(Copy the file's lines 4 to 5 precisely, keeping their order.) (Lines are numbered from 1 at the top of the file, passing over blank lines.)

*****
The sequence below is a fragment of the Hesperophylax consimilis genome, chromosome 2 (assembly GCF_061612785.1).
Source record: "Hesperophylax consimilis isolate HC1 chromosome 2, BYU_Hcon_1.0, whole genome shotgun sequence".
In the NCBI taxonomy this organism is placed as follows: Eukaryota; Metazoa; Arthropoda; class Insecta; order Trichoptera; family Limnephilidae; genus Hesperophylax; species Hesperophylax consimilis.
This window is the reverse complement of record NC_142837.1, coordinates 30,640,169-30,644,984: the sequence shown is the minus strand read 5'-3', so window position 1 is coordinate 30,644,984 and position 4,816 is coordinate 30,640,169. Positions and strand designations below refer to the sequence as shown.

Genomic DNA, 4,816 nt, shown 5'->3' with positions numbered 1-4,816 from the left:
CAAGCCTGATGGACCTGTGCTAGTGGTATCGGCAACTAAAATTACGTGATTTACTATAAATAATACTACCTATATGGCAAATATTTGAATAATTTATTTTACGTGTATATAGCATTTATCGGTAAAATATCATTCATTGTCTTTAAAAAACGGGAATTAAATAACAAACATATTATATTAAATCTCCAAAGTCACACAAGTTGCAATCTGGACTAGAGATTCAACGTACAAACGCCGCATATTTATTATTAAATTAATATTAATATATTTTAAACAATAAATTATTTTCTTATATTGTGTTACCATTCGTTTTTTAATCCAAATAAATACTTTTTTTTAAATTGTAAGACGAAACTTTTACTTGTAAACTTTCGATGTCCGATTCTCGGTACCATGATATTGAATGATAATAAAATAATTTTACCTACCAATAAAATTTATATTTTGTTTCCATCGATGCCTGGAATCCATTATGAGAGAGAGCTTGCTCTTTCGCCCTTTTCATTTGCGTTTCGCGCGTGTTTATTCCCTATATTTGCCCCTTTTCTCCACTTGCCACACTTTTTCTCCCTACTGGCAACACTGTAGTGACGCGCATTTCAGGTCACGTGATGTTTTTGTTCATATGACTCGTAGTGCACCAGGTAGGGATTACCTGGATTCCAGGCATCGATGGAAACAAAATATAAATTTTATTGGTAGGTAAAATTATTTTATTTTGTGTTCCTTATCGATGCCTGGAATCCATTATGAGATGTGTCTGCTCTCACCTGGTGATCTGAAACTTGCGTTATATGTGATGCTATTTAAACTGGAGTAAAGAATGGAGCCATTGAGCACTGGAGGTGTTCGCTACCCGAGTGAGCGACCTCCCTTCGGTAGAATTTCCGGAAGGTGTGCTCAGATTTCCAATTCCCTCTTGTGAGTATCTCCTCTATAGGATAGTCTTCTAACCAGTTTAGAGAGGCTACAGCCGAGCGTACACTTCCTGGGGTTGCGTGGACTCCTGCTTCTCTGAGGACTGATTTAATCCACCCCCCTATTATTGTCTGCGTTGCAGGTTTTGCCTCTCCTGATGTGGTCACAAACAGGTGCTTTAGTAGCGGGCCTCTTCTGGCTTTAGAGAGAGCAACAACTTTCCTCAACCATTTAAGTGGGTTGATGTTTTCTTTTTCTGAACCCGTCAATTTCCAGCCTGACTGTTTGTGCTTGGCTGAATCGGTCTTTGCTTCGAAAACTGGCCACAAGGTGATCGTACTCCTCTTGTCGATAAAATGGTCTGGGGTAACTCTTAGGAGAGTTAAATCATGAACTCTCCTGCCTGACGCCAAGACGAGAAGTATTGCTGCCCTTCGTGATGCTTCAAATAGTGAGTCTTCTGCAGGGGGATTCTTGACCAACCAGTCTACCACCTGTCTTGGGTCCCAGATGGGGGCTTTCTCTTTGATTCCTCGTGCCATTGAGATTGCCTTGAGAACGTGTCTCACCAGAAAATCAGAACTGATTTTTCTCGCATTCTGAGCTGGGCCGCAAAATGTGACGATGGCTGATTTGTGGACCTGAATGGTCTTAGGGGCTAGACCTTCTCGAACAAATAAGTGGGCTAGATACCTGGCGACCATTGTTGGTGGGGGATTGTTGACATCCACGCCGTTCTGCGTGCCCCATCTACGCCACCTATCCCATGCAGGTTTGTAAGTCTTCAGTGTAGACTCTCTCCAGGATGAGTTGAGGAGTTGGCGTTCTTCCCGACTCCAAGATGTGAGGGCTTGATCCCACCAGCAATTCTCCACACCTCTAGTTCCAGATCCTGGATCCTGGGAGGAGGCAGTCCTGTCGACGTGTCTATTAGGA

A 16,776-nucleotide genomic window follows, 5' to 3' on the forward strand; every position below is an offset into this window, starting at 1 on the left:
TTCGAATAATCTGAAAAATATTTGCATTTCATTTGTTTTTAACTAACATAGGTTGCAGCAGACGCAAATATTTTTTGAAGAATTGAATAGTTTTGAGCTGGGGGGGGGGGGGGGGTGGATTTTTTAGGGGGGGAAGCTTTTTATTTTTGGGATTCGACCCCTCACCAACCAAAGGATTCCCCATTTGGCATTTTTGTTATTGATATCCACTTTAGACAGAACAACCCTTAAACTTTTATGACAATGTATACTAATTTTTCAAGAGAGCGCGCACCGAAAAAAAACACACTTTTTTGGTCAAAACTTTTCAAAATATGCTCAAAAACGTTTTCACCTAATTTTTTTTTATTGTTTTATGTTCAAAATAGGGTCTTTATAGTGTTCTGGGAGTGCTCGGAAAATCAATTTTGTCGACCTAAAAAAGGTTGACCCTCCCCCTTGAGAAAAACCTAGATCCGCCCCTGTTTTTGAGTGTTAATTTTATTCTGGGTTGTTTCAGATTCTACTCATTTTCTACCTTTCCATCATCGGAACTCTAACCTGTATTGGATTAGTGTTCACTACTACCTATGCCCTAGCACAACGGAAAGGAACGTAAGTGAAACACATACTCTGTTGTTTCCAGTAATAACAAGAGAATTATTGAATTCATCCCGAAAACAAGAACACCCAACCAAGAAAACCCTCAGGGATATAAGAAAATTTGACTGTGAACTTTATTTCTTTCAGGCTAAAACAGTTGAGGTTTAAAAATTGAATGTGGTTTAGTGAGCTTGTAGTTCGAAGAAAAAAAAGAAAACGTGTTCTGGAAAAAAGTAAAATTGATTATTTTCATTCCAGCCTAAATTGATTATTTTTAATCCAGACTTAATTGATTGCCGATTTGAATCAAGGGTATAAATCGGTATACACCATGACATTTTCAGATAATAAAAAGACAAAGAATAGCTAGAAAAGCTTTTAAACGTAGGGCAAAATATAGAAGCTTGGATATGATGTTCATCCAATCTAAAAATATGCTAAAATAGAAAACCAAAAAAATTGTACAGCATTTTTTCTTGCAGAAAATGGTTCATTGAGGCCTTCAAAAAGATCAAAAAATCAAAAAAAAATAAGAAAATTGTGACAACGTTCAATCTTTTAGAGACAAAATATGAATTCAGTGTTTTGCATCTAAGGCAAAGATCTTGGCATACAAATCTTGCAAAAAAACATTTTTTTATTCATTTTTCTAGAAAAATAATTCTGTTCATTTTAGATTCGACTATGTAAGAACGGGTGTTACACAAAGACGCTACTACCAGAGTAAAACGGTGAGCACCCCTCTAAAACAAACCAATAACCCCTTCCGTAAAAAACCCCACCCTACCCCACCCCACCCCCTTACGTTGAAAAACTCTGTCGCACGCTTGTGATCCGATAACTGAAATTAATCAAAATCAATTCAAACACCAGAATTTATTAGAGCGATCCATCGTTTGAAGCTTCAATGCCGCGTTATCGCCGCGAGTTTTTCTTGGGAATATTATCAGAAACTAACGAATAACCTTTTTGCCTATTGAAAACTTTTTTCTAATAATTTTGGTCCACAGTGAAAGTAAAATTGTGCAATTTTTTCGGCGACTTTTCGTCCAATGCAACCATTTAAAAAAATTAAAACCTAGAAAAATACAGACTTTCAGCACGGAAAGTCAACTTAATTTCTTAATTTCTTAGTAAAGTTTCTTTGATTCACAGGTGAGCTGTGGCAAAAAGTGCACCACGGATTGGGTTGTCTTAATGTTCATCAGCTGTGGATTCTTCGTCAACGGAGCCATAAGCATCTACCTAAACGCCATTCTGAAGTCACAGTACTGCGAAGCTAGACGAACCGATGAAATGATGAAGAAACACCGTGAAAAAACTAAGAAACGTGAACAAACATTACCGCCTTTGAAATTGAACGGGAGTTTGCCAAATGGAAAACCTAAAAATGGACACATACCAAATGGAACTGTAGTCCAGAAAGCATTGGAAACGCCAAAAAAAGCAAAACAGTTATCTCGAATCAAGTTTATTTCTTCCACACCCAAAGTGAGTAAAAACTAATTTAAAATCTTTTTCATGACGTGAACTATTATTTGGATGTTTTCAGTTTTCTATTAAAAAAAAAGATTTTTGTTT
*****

This window is the reverse complement of record NC_142837.1, coordinates 30,640,169-30,644,984: the sequence shown is the minus strand read 5'-3', so window position 1 is coordinate 30,644,984 and position 4,816 is coordinate 30,640,169. Positions and strand designations below refer to the sequence as shown.

Genomic DNA, 4,816 nt, shown 5'->3' with positions numbered 1-4,816 from the left: